My husband and I drove to Chicago several weeks ago. I really don’t like driving long distances, but it beats the alternative — flying. Most of the drive was smooth, relaxing, and carefree. I read while my husband drove, and he worked on his laptop when I drove. We averaged about eighty miles per hour in sunny or at least fair weather on a long, clear, wide, and mostly well-maintained stretch of highway. We talked and ate and were generally cheerful most of the trip. It was a twelve hour drive, but we stopped one night in each direction to make for a more relaxing and enjoyable drive.
One day on the ride home, the GPS told us to get off at an exit that did not coincide with the signs overhead which pointed east towards Pennsylvania where we live. We hesitated for a second (couldn’t pause too long at that rate of speed), and then my husband made the decision to remain on the highway and follow the signs overhead instead of the voice on the GPS. Within one minute our speed slowed to a halt, and we were stuck in a single lane, in bumper-to-bumper traffic spanning as far as the eye could see.
I’m not one to just sit there and acknowledge my powerlessness in a situation like that. Immediately my brain started scanning the possibilities. Were we too far from the exit that the GPS told us to take? Yep. Could we drive along the shoulder to the next exit? Nope. There was physically no way out, so I started subconsciously seeking emotional reprieve. Blame was the obvious first tool — it was all my husband’s fault. Didn’t I tell him to listen to the GPS? Anger came next. Why are they doing construction in the middle of the day when people are traveling? Why can’t they do this stuff at night? Fear followed. What if I have to go to the bathroom? What would I do if I was even five years older in this situation? The bladder doesn’t cooperate the way it used to you know. Meanwhile, as my thoughts darted from idea to idea, my frustration and temper increased. There seemed to be no way out — neither of the traffic nor my escalating emotional chaos.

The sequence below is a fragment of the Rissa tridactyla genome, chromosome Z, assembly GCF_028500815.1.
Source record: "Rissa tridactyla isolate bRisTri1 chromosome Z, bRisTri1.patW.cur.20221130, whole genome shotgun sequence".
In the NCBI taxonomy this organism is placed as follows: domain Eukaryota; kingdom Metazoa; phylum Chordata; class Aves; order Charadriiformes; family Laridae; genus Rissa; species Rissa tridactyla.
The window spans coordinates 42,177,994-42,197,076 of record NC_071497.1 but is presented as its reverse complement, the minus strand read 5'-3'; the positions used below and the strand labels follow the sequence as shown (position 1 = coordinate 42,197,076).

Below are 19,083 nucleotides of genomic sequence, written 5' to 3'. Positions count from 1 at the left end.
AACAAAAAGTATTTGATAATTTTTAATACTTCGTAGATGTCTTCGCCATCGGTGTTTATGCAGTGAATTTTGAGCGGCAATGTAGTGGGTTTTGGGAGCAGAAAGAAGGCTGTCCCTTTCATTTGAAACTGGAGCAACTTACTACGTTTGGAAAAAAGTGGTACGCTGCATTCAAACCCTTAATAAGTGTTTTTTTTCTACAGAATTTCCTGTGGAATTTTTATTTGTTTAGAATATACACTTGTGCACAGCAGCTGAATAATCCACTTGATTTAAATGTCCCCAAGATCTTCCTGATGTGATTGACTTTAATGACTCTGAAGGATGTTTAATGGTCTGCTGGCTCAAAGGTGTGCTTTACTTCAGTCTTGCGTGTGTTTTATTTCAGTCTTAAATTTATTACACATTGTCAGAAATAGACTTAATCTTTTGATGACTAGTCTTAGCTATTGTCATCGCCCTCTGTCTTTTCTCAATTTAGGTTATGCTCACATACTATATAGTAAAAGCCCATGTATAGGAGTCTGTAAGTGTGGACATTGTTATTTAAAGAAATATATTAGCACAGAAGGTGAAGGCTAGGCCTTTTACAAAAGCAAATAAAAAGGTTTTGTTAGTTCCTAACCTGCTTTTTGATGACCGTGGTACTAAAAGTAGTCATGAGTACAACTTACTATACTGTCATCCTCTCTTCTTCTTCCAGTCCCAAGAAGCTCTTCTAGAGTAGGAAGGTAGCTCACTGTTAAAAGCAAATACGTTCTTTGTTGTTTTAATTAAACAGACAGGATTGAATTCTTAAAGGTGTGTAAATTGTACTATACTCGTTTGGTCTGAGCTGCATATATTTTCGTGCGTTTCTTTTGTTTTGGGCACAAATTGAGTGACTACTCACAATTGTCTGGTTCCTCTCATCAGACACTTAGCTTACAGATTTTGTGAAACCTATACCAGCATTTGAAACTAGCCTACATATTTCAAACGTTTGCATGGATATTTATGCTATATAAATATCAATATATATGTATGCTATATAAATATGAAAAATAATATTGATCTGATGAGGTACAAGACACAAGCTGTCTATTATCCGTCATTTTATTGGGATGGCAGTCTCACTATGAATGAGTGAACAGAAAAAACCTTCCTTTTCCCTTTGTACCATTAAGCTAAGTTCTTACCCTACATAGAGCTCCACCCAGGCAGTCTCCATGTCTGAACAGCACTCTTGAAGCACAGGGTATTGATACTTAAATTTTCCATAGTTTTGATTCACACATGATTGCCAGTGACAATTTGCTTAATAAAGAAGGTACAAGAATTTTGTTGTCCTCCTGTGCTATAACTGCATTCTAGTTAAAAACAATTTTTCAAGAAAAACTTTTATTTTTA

As you probably have figured out, acceptance does not come easily to me. It feels like defeat, and I’m a fighter. But acceptance is far from defeat. It’s living in reality. Acceptance is defined as “the act of taking or receiving something.” In the example of my traffic dilemma, I had to simply sit back and take and receive the moment as uncomfortable as it was. God knows I tried everything else first (my typical pattern), but it wasn’t until I accepted the reality of the situation and allowed it to simply be and to be present in it that I could come to a place of peace and be freed from the inner turmoil. It’s so simple — taking and receiving — yet so difficult.
When the twists and turns of life go in the directions that I think they should, I’m all about acceptance. When things do not go the way I think they should, I enter into a state of resistance and refusal in the same way that I did in the traffic jam. I start to blame God for all the unpleasant and uncomfortable things that are happening either to me or around me. I become angry. I seek emotional reprieve. I live in a state of fear.
Life is a gift that was given to me. To accept that gift fully, I need to receive all that it has to offer — the joy, the sorrow, the fear, the good, and the bad. To be truly in acceptance, I must be willing to experience the pain that comes just as I am willing to accept the joy. I must accept the traffic jams along with the wide open highways. It’s a posture of openness to receive the gift that was given without putting conditions on my willingness to receive. The actions that we take to free ourselves from reality do not free us from the pain. They merely mask it temporarily, and they hinder our growth and draw us in the opposite direction of the One who gave us the gift. Don’t run. Draw nearer. Be open to receive all of it.
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